A car accident can happen so quickly that you don’t even see the other car coming. Though some injuries are easily recognized on the spot like a broken bone or a strained back, the symptoms of other injuries may not occur for several hours. For example, it can take up to a full day for symptoms of whiplash to appear. Car accidents can also lead to chronic pain, which lasts for an extended period of time after that accident. Some of the more common injuries that may occur include nerve damage, concussion, traumatic brain injury, broken bones, and a herniated disk.
Types of Chronic Pain
Even after giving your body time to heal after an accident, you may still suffer from pain that lasts for months or even years after that accident. A broken bone may ache because arthritis sets in after you have surgery. Both nerve damage and a herniated disk can cause debilitating pain that prevents you from going to work, spending time with your kids or even getting out of bed. Compression of that disk or that nerve group can increase your pain, which makes it hard for you to stay in the same position for very long. Traumatic brain injuries can even impact your short and long term memory.
There is a chance that you may experience little to no pain on most days until you encounter some type of trigger. A trigger is a person, object or even place that takes you back to the scene of the accident and causes your pain to increase. If someone rear ended you at a stop light, you might feel a twinge in your back when sitting at a stop light months later that causes your back pain to increase dramatically by the time you get home. A psychologist or psychiatrist can often help you learn how to cope with those triggers.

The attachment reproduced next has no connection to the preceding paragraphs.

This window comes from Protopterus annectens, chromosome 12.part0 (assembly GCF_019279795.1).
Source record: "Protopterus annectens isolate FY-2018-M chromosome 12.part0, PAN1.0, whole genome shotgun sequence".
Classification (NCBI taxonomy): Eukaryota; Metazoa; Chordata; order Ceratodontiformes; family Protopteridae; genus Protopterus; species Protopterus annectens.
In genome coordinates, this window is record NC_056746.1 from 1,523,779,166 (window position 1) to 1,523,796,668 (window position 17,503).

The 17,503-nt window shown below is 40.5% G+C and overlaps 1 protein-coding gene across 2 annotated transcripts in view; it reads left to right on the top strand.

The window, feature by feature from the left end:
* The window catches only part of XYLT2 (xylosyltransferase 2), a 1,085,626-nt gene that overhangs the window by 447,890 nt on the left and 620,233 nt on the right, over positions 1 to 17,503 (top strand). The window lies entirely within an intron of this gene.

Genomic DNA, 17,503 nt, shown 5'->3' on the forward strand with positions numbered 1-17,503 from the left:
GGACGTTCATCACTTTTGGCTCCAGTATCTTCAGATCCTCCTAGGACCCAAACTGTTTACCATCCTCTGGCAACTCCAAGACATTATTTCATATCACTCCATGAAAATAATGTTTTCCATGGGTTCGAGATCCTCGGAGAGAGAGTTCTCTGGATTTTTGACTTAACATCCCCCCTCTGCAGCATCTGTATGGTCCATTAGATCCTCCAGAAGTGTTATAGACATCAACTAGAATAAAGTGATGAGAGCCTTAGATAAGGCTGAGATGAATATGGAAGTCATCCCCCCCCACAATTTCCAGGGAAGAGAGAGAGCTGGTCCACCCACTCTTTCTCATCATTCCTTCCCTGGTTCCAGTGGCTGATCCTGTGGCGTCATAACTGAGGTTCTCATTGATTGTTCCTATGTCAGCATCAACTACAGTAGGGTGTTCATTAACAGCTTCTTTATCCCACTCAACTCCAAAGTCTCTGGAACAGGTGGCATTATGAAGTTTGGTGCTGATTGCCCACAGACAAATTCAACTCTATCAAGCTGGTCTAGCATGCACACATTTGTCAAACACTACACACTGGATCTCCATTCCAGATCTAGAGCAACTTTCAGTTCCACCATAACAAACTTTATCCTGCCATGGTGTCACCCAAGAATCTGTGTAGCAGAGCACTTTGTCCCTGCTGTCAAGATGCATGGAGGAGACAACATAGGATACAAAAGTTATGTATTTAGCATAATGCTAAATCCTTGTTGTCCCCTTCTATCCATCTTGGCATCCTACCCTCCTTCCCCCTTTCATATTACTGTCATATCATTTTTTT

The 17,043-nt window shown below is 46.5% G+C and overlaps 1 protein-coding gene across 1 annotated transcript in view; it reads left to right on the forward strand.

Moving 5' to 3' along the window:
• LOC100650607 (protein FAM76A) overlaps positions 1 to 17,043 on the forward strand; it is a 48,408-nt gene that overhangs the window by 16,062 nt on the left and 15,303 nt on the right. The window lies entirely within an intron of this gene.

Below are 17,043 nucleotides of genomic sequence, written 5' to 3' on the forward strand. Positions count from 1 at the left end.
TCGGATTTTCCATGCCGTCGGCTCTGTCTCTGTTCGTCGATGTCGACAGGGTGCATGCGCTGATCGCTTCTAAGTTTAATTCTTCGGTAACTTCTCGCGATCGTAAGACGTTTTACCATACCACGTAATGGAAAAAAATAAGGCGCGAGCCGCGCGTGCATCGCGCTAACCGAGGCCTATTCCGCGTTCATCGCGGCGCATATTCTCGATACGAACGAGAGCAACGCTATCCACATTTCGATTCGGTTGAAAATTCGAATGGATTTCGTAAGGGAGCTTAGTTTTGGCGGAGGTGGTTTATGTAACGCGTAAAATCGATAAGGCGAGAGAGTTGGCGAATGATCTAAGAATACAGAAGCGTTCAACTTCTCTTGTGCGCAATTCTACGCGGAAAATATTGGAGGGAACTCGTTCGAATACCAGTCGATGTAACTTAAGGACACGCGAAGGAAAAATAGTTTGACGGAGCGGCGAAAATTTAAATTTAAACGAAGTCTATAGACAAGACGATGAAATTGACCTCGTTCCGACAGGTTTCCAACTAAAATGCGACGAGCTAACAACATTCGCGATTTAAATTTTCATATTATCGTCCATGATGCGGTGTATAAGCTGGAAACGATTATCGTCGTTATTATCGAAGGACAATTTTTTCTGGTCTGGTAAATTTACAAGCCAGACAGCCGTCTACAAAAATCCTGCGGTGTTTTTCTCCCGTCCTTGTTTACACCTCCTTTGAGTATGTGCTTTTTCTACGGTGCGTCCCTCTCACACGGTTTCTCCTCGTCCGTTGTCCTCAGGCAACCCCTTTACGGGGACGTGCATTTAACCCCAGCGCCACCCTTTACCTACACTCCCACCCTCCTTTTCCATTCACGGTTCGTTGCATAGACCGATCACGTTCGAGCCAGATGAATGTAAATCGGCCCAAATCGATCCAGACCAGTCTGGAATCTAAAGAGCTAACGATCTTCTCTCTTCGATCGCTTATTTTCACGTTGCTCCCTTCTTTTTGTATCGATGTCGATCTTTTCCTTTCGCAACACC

Treatments for Chronic Pain
After a car accident, there are various treatments you can try for your chronic pain. Anti-inflammatory medications, muscle relaxers and painkillers are among the top prescription drugs used to treat chronic pain. Doctors may also recommend a steroid injection to help health and strengthen the injured joint, tissue or muscle. You may also find some relief through the use of heating pads, cold packs, regular exercise or even meditation. Talk with a doctor about the best treatments for your chronic pain.
Posted on behalf of Allied Pain & Spine Institute